Irons

This new rifle might retire the Russian Dragunov SVD for good

For years, the Russian military has relied on the adage “if it ain’t broke, don’t fix it” — especially proven by its dogged use of weapons originating in the 1950s and 60s, since updated to fulfill modern roles but still retaining their basic designs from back in the day.

One example of that tendency can be seen in the continued use of the Dragunov SVD — a designated marksman rifle developed in the early 1960s from the AK platform, and still in widespread use with Russian infantry and special ops units.

Produced by Kalashnikov Concern (previously known as IZHMASH), this rifle has served its country and a number of export nations faithfully over more than 50 years.

But now it seems as though the company which spawned such great hits as the AK-47, the SVD, and the PM pistol, has decided it’s time to put its old DMR out to pasture with a new gun.

Enter the SVCh Chukavin, a new and highly modern (compared to the SVD) DMR which Kalashnikov Concern hopes will finally replace the SVD and give Russian infantry units a formidable and versatile ranged weapon amidst a massive effort to modernize the Russian military and fully bring it into the 21st century.

The Chukavin is essentially a revamped and upgraded AK, using a similar firing mechanism to the AK -- a gas operated rotating bolt setup -- albeit with a short-stroke piston. Like the SVD, the SVCh variant is chambered for the 7.62x54R cartridge, but can also fire the 7.62×51 NATO round as well, and can be fed from the same box mag used on the SVD.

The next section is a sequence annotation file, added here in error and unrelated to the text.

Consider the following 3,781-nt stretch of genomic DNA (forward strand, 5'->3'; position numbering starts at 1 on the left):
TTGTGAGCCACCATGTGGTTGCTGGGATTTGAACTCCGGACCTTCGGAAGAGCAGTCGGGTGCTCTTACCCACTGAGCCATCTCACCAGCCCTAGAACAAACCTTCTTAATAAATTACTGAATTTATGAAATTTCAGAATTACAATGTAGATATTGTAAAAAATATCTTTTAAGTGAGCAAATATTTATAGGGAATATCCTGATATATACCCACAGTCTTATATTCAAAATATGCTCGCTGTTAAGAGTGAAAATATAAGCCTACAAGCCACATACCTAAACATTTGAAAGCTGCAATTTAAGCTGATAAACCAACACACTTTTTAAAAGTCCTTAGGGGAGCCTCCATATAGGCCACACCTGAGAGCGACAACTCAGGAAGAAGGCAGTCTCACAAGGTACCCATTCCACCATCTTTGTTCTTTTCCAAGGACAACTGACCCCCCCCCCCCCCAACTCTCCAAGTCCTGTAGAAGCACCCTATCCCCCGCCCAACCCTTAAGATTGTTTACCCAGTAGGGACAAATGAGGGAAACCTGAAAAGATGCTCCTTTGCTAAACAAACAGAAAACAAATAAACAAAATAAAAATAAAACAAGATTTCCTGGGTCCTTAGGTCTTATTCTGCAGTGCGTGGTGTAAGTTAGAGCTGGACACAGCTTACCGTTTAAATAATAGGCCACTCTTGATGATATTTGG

A second variant known as the SVCh-8.6, fires the .338 Lapua Magnum round, highly popular with a number of NATO member states. What makes this especially interesting is that previously, only elite Russian special operations units were known to use the western .338LM round — most notably the FSB’s Alpha Group, a counterterrorism unit, and the SOBR domestic “spetsnaz” unit.

With the development and fielding of the SVCh-8.6, this Western round will be now be available across the board to average Russian infantry elements, and not just top-tier special missions units alone.

This side-by-side photo shows the Dragunov SVD, a designated marksman rifle developed in the early 1960s from the AK platform which is still in widespread use with Russian infantry and special ops units. (Photo from Kalashnikov Concern YouTube)
This side-by-side photo shows the Dragunov SVD, a designated marksman rifle developed in the early 1960s from the AK platform which is still in widespread use with Russian infantry and special ops units. (Photo from Kalashnikov Concern YouTube)

Kalashnikov Concern boasts a 1 Minute of Angle or better accuracy with the rifle, and claims (with the right barrel and the right ammunition) a max effective range of around 1600 yards. Conversely, the the maximum effective range of an M110 Semi Automatic Sniper System is typically around 875 yards.

According to Kalashnikov Concern, the Chukavin was engineered to meet the current standard set by DMRs in use with Western military units today, such as the M110 SASS. Like many of its NATO counterparts, the Chukavin also comes tons of rail space for optics and add-on electronics, a modifiable stock, and can field a folding bipod as well.

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